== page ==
Quadratic equations are algebraic equations that have the form *ax*²+*bx*+*c*=0. Considering this form, the discriminant of a quadratic equation is the value *b*²-4*ac*. This value goes inside the square root of the general quadratic formula and determines the type of solutions that we will have.

In this article, we will learn everything related to the discriminant of a quadratic equation. In addition, we will use its formula to solve some practice problems.

## Formula for the discriminant of a quadratic equation and applications

When we have quadratic equations written in the form $latex a{{x}^2}+bx+c=0$, the discriminant is given by the following formula:

$latex D=b^2-4ac$ |

The value of the discriminant gives us information about the type of roots that we will get by solving a given quadratic equation. Namely, we have the following:

- When $latex b^2-4ac>0$, the quadratic equation has two real roots.
- When $latex b^2-4ac<0$, the quadratic equation has no real roots.
- When $latex b^2-4ac=0$, the quadratic equation has a repeated root.

We can understand this better if we remember that the general quadratic formula, which allows us to solve any quadratic equation, is the following:

$$x=\frac{-b\pm \sqrt{b^2-4ac}}{2a}$$

Therefore, we can see that the discriminant is the expression inside the square root of the general formula. This means that, when the value inside the square root is positive, we will have two real roots.

On the other hand, when the value inside the square root is negative, we won’t have any real roots (but we will have imaginary or complex roots). And finally, if the discriminant is equal to zero, we will have a single repeated root.

The discriminant of a quadratic equation indicates whether the graph of the quadratic equation intersects the *x*-axis at two different points, does not intersect the *x*-axis, or touches the *x*-axis at only one point, as we see in the following diagram:

## Discriminant of a quadratic equation – Examples with answers

The formula for the discriminant of a quadratic equation is used to solve the following examples. Each example has its respective solution, but try to solve the problems yourself.

**EXAMPLE 1**

Find the discriminant of the equation $latex x^2+4x+5=0$.

##### Solution

Using the values $latex a=1$, $latex b=4$ and $latex c=5$ in the formula for the discriminant, we have:

$latex D=b^2-4ac$

$latex D=4^2-4(1)(5)$

$latex D=16-20$

$latex D=-4$

The discriminant of the equation is $latex D=-4$.

**EXAMPLE **2

**EXAMPLE**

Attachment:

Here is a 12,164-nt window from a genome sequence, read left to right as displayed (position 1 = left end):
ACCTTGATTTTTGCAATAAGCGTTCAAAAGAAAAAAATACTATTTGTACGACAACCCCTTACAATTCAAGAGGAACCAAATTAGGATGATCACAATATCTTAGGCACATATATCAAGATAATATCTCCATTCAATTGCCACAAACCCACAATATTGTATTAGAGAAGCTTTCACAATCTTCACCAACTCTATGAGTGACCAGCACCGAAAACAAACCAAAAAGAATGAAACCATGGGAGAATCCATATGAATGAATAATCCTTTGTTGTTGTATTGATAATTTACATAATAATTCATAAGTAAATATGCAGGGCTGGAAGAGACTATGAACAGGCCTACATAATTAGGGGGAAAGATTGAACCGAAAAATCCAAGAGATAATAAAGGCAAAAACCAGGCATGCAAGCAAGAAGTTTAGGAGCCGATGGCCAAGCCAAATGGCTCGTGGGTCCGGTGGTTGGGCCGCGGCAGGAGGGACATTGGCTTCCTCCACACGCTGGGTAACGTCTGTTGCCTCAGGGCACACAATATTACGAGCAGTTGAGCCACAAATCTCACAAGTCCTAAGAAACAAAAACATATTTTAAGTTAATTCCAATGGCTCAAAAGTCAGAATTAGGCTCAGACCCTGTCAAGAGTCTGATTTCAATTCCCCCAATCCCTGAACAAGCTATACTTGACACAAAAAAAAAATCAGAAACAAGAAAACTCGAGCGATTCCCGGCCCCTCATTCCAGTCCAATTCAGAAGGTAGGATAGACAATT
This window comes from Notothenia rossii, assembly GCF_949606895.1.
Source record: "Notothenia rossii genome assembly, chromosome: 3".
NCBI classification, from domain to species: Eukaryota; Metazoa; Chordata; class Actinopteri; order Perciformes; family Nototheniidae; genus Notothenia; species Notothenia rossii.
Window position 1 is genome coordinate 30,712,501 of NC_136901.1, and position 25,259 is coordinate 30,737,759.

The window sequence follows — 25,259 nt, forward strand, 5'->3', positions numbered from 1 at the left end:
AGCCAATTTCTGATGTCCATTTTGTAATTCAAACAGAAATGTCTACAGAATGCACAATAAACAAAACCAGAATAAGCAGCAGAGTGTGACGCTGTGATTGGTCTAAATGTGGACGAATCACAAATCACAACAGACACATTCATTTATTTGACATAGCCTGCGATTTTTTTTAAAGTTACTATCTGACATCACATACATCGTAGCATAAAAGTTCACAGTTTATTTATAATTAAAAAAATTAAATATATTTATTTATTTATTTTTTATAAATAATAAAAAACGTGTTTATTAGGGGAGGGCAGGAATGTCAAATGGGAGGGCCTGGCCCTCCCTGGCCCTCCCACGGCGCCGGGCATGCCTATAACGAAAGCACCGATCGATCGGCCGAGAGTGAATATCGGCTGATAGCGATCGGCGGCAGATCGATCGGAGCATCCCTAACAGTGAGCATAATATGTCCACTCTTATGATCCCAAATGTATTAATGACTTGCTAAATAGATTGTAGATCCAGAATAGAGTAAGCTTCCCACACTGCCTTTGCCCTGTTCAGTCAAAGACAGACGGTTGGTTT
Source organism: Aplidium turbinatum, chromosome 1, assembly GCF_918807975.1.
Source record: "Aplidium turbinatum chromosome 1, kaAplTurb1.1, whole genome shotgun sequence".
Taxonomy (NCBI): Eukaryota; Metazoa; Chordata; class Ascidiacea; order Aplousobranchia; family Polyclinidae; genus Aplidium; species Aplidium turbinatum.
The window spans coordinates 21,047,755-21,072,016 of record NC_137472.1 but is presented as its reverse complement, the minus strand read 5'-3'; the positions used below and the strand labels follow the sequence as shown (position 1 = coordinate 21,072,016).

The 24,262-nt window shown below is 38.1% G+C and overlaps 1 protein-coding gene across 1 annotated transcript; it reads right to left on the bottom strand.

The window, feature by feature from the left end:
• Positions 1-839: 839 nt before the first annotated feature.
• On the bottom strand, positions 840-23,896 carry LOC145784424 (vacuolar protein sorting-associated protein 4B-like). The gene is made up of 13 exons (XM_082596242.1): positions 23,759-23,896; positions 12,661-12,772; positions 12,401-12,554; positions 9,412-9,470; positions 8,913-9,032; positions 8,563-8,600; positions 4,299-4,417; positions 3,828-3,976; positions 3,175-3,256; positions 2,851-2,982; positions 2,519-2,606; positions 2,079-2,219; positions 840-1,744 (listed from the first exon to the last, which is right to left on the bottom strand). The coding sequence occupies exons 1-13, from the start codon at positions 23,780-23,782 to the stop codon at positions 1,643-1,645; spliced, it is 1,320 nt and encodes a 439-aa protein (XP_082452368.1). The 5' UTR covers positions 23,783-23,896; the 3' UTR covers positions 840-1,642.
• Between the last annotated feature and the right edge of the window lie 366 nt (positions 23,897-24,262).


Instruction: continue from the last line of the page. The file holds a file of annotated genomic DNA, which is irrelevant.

Determine the discriminant of the equation $latex -2x^2+4x-2$.

##### Solution

We have the values $latex a=-2$, $latex b=4$, and $latex c=-2$. Using these values in the formula for the discriminant, we have:

$latex D=b^2-4ac$

$latex D=4^2-4(-2)(-2)$

$latex D=16-16$

$latex D=0$

The discriminant of the equation is $latex D=0$.

**EXAMPLE **3

**EXAMPLE**

Use the discriminant to show that the equation $latex 5x^2+4x+10=0$ has no real solutions.

##### Solution

Using the discriminant formula with the values $latex a=5$, $latex b=4$ and $latex c=10$, we have:

$latex D=b^2-4ac$

$latex D=4^2-4(5)(10)$

$latex D=16-200$

$latex D=-184$

The discriminant is negative, so the equation has no real roots. This is because we have a negative number inside the square root of the general quadratic formula.

**EXAMPLE **4

**EXAMPLE**

How many real roots does the equation $latex -3x^2-2x+5=0$ have?

##### Solution

We use the values $latex a=-3$, $latex b=-2$ and $latex c=5$ in the formula for the discriminant, and we have:

$latex D=b^2-4ac$

$latex D=(-2)^2-4(-3)(5)$

$latex D=4+60$

$latex D=64$

The discriminant is positive, so the equation has two real roots.

**EXAMPLE **5

**EXAMPLE**

Find the value of *k* in the equation $latex 3x^2-6x+k=0$, assuming that the equation has only one repeated root.

##### Solution

In this case, we have $latex a=3$, $latex b=-6$, and $latex c=k$. To find the value of *k*, we have to use the formula for the discriminant that has a value equal to zero, since the equation has only one root:

$latex D=b^2-4ac=0$

$latex (-6)^2-4(3)(k)=0$

$latex 36-12k=0$

$latex -12k=-36$

$latex k=3$

Therefore, if the quadratic equation has a single repeated root, the value of *k* is 3.

**EXAMPLE **6

**EXAMPLE**

Find the value of *k* in the equation $latex kx^2+5x-4=0$ if the equation has only one root.

##### Solution

We have the values $latex a=k$, $latex b=5$ and $latex c=-4$. We use the formula for the discriminant, set it equal to zero, and solve for *k*:

$latex D=b^2-4ac=0$

$latex (5)^2-4(k)(-4)=0$

$latex 25+16k=0$

$latex 16k=-25$

$latex k=-\frac{25}{16}$

Therefore, if the quadratic equation has a single repeated root, the value of *k* is 25/16.

**EXAMPLE **7

**EXAMPLE**

Prove that $latex y=2x^2+7x+7$ is always positive by using the discriminant.

##### Solution

Using the values $latex a=2$, $latex b=7$ and $latex c=7$ in the formula for the discriminant, we have:

$latex D=b^2-4ac$

$latex D=(7)^2-4(2)(7)$

$latex D=49-56$

$latex D=-7$

Since the discriminant is negative, the equation has no real roots. Then, the function does not cut the *x*-axis. Also, since the coefficient of $latex x^2$ is positive, the graph of the function opens up and is always above the *x*-axis, so the values are always positive.

## Discriminant of a quadratic equation – Practice problems

Use the formula for the discriminant of a quadratic equation to solve the following practice problems.

## See also

Interested in learning more about quadratic equations? Take a look at these pages:

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